I have only seen the Roden kit as a preview and it certainly looks the part. There are other company offerings in injection and I’m sure they are all far superior to this vacform. But as far as this kit is concerned, the detail on the upper wings is good and the fuselage moulding also contains cockpit coaming, foot step, engine panels and what I think are cooling flues. It also offers the choice of a DIII or DIIIa version. I enjoyed myself, what more can I say.







Google on and when you have the home page, click on references. Look for hints and tips and you get a pretty thorough lesson on vacform building.




A guide for vacuform kits by Diego Fernetti.


This site lists past and present manufacturers and their products.




The German Army Air Service in WW1, Vintage Warbirds No2 by Ray Rimmel.  Plenty of photographs.   ISBN 0-85368-694-7

Building the  Phoenix D1 by Airframe

Build by 'Steve100'




The Phoenix D types were the end result of various experimental craft that had been designed to improve upon the Hansa Brandenburg D1 Starstrutter then in service with the Austro-Hungarian airforce. Manufacture began in August 1917 and the D1 entered service in December. Initially used as a fighter escort for two seater recce planes, it later was supplied to the true fighter squadrons. Over 70 remained in service during August 1918.  The D11 began production in March 1918. It was lighter in an attempt to improve performance with 48 ordered. The D1 and D11 were both powered by the 200hp Hiero engine. The D11a received the 230hp version which gave much improved performance. If given the choice, most fighter pilots preferred the Albatros D111, but the D11a was apparently highly regarded.  The further improved D111 was too late for the hostilities but an order for Sweden was completed after the war.




This is a vacform by Airframe.  According to Windsock Datafile 31, the company is from Canada and this kit appeared in 1972. In the late seventies or early eighties, it cost £1.65. The plastic is white and the moulded parts are thinner than Rareplanes, for example.




Too many memory cells have succumbed to the ravages of time and life. They must have been adequate but I can’t even remember what colour they were.




I began my vacform journey with the Pfalz D111 and my efforts could be described as how not to do it. This theme will be continued.   First, we must cut out the parts from the sheet. I did a better job this time than the Pfalz. Memory defeats me as to all the parts that were moulded but I used the fuselage halves, elevators, upper wings and the upper wing radiator which is simply an oblong box. The rest came from the spares box, in particular Airfix’s Hannover.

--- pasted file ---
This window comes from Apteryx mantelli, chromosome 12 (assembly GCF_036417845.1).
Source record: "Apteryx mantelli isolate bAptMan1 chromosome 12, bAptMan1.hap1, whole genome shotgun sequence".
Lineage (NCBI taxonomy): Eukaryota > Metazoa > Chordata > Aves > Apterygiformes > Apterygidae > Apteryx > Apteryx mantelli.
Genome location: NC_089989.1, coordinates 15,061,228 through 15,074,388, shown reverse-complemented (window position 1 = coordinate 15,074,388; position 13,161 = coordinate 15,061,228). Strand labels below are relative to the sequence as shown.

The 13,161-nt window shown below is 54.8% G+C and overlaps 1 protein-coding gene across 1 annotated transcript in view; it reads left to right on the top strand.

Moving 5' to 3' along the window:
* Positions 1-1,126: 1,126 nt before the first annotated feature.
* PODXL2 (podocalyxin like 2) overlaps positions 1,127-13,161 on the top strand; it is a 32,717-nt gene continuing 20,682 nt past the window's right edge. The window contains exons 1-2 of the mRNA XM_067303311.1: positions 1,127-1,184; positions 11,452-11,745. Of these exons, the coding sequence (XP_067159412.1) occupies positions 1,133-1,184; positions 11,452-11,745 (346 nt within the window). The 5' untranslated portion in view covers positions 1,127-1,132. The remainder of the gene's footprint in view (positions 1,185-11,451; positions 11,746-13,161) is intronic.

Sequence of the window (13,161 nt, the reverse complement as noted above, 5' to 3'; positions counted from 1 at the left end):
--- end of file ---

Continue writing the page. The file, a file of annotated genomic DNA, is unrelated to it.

The cockpit has to be cut out and filed to size. Detail as you want but there won’t be much to see even without the pilot. The seat came from the spares box, plus pilot, and the fuselage halves joined together OK. A touch of filler was used on the under surface join and a little was needed on the nose.


The wings are double surface, that is, they have upper and lower halves and the lower were fitted into the upper. They went together well and were finished off with a bit of filler. The trailing edge is considered to be too thick by modern standards. Using the top section only would require scoring the rib detail on the under surface but to me, the wing would be too flimsy judging by the surviving lower wing I still have.  The plastic is fairly soft and I doubt I would be able to replace any detail I lost if I had filed my wings thinner so they remain as the instructions stated. Besides, they don’t look bad to me and with this kit, the lower surfaces have ribs incorporated which meant no ribs had to be scored or replicated with stretched sprue.


I didn’t like the lower wings as they were too flimsy if used in single surface mode and too thick when combined. The surviving section suggests poor assembly was probably as much to blame as any failing in the kit. So I replaced them with the lower wings from an Airfix Hannover.  Back then, I was even less particular and did not notice the slight cut outs at the wing roots or that I hadn’t filed off the extra riblets along the leading edge. To be honest, I only noticed very recently when I decided to try and improve on my earlier efforts. However, they did make for a far sturdier construction and the small cut outs could be filled with plastic card quite easily.



The engine came from the Hannover, minus the exhaust and portside pipe work. The Phoenix fighters used the Heiro engine which exhausts to the left. I used stretched sprue but thin rod would do the job and they are stuck to the side of the engine block. Without the benefit of Windsock, my exhausts do not have a sufficient bend downwards. Because of this, my last pipe sticks out over the cabane struts instead of under.  Over the years, it did bug me to the extent I was going to replace the pipes, but I recently found a photo in WS of the prototype DII that had a similar exhaust layout to mine. The old Profile publication has a photo of a naval DIII with the same layout so, being an idle chap, it was easy to convince myself that a field repair late in the war had been carried out on this DI as I would probably have wrecked it trying to get at the back pipes anyway.